People from the Northern parts of these United States (ie Yankees) never cease to amaze me. And, they are most entertaining when they venture down South.
I recently was visiting Middleton Place Plantation down by Charleston with my camera. This unbelievably beautiful place dates back to 1741 and has some of the most famous gardens in the country that date back to 1755. Middleton Place was originally a rice plantation (and later on Indigo) located on the Ashley river. It was home to four generations of Middletons, not only a very prosperous group of gentleman, but also a family of distinguished members of government including president of the First Continental Congress, signer of the Declaration of Independence, Ambassador to Russia, and a signer of the Ordinance of Secession.
There is not much left of the grand home. Originally it was a unique style with a main 3 story house in the middle with separate buildings on either side called "flankers". Only the South Flanker survived. However, it is the gardens most folks come to see.
Usually when I am on some photographic expedition, I avoid any tour. Although, I am always very interested in the history and other facts about the location, I find the guides tedious and often I do not want to invest that much time. However, Middleton offered a 30 minute docent guided tour of the gardens that seemed reasonable to me, so I joined up.
It was a small group made up of a an older couple, a younger couple, a family, several miscellaneous souls, and me. The docent was this most pleasant grandmotherly type about 5 feet tall with a strong Charlestonian accent. She started with the history of the house.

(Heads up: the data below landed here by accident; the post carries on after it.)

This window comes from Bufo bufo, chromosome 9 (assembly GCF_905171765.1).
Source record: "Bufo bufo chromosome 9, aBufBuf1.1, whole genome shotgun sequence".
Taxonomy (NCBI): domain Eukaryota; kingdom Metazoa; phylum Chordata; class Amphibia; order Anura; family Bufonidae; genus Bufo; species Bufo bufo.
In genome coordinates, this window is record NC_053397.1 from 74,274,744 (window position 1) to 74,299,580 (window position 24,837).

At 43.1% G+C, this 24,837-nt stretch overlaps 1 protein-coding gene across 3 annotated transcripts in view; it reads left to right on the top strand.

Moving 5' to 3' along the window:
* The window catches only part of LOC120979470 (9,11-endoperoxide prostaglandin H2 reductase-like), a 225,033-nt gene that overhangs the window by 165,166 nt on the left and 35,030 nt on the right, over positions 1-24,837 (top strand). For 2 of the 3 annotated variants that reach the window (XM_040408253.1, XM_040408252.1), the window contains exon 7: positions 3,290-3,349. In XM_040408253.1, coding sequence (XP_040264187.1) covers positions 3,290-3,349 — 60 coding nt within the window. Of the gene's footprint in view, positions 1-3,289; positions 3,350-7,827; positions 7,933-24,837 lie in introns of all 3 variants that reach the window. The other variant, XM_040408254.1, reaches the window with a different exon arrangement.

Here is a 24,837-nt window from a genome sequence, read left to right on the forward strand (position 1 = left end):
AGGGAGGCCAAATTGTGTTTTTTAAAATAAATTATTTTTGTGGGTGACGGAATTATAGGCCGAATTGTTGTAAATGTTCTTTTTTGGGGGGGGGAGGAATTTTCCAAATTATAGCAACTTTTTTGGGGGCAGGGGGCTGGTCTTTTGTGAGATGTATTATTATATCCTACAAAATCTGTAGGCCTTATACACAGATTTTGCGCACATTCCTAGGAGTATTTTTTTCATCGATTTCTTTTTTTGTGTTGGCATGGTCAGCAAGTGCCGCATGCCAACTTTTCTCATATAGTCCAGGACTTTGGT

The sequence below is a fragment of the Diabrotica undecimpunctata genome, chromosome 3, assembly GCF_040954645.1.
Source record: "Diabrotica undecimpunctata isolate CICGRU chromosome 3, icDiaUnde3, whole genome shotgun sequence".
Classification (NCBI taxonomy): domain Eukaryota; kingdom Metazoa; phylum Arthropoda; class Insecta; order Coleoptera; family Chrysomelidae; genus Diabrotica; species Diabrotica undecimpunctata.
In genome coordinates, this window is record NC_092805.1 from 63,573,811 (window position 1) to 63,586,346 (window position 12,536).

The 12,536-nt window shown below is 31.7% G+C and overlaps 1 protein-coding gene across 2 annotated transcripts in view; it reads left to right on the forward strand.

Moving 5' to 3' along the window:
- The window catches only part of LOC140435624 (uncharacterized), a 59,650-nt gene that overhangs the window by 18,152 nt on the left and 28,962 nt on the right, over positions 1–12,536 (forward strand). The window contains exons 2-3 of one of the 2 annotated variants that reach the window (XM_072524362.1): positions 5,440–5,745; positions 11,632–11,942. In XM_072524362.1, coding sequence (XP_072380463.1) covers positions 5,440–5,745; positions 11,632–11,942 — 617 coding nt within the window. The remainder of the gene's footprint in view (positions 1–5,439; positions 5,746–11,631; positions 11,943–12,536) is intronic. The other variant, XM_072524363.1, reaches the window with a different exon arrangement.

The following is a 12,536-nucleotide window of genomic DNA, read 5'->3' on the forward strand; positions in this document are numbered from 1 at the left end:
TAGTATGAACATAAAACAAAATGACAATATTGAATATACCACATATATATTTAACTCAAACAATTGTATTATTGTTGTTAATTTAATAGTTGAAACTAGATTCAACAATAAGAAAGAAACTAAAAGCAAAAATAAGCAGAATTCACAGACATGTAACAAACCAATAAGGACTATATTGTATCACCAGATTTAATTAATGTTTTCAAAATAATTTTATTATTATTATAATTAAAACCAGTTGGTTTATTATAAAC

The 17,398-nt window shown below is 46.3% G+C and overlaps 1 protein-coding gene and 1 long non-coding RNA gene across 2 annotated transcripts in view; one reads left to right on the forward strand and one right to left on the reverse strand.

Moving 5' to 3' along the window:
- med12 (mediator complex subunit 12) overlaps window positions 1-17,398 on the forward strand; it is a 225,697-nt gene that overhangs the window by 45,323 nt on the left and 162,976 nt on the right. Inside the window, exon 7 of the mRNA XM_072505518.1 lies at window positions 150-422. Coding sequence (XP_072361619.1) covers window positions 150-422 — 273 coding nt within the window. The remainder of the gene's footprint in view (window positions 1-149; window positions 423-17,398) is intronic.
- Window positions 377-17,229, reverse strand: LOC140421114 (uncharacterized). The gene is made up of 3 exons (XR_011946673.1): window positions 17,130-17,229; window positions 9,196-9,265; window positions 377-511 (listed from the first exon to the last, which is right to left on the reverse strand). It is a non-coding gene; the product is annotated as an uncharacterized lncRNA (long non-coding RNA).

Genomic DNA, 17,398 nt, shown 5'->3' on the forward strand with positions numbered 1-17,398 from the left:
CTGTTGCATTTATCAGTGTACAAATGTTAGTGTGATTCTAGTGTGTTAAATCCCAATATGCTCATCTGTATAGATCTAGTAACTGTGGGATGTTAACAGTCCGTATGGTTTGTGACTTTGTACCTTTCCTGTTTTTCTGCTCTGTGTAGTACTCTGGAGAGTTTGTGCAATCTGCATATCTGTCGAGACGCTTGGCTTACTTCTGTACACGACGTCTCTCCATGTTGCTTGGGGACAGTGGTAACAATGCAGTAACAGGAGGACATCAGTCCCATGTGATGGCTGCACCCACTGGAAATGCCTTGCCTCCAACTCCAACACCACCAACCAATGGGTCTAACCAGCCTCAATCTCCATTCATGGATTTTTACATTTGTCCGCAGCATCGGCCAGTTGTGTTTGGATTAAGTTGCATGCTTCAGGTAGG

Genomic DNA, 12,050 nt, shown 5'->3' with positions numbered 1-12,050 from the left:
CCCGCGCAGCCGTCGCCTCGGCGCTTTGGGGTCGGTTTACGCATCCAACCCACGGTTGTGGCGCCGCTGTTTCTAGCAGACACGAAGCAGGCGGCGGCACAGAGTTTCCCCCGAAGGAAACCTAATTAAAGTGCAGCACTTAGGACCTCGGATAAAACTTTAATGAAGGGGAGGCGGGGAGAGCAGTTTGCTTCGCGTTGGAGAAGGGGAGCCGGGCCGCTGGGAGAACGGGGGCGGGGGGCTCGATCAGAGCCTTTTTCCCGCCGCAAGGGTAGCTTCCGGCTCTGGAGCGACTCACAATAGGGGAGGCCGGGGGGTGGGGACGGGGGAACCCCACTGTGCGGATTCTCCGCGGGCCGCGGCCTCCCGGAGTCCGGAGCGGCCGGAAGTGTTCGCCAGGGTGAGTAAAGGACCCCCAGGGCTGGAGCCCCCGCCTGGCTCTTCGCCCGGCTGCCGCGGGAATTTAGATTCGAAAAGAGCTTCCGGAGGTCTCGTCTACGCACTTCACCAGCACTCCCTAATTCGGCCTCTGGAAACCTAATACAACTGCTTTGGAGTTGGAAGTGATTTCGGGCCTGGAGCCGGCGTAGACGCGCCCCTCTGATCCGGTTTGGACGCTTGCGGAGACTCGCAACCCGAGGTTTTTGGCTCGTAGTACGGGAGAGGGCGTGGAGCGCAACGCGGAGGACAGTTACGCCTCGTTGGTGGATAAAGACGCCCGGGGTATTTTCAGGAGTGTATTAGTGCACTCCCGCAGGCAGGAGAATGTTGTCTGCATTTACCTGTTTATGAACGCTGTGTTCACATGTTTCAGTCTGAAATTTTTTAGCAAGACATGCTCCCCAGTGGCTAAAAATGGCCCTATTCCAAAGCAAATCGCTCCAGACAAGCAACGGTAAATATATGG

She described the house, with the North Flanker containing the ballroom, an extensive art collection, and large library, the main house being where the family lived , and the South Flanker being the guest house. "At the end of the Wah," she continued, "General Sherman made sure that his troops captured Middleton Place in retaliation for Williams Middleton signing the Ordinance of Secession. The result was the burning of the North Flanker, the Main House, and part of the South Flanker Therefore all those works of art and that library were lost."
The young boy with the family politely asked the docent, "Who was General Sherman?" "Why he was in charge of all the Union Troops during the Wah." He looked perplexed. Another gentleman on the tour added, "He was a Yankee." Then the boy turned to his father,"Why did the Yankee manager want to burn a house? Did they lose the game?" The docent politely moved us on through the garden gate.
As we walked by the reflection pool, someone asked with in a tone of trepidation, "We will see an alligator today?" The docent answered, "I doubt it. But we do have some here on the plantation." Given the temperatures that day was going to be in the high 40s, I think that guy was safe from a 'gator attack.
When we got down to the water front, the docent explained that it was a tidal river and that boats carrying supplies and guests could only navigate the waters during high tides. That being the case, when guests arrived, their stay had to last at least until the next high tide. One lady on the tour exclaimed, "I just cannot imagine." The docent answered, "Well, that was part of life on a tidewater plantation." "But, then you had to entertain those people." The docent laughed, "Well, the Middletons, like most of the planters here, were known for their hospitality and enjoyed having guests".
Then the little boy piped up, "If they got bored, they could always play baseball with the Yankees."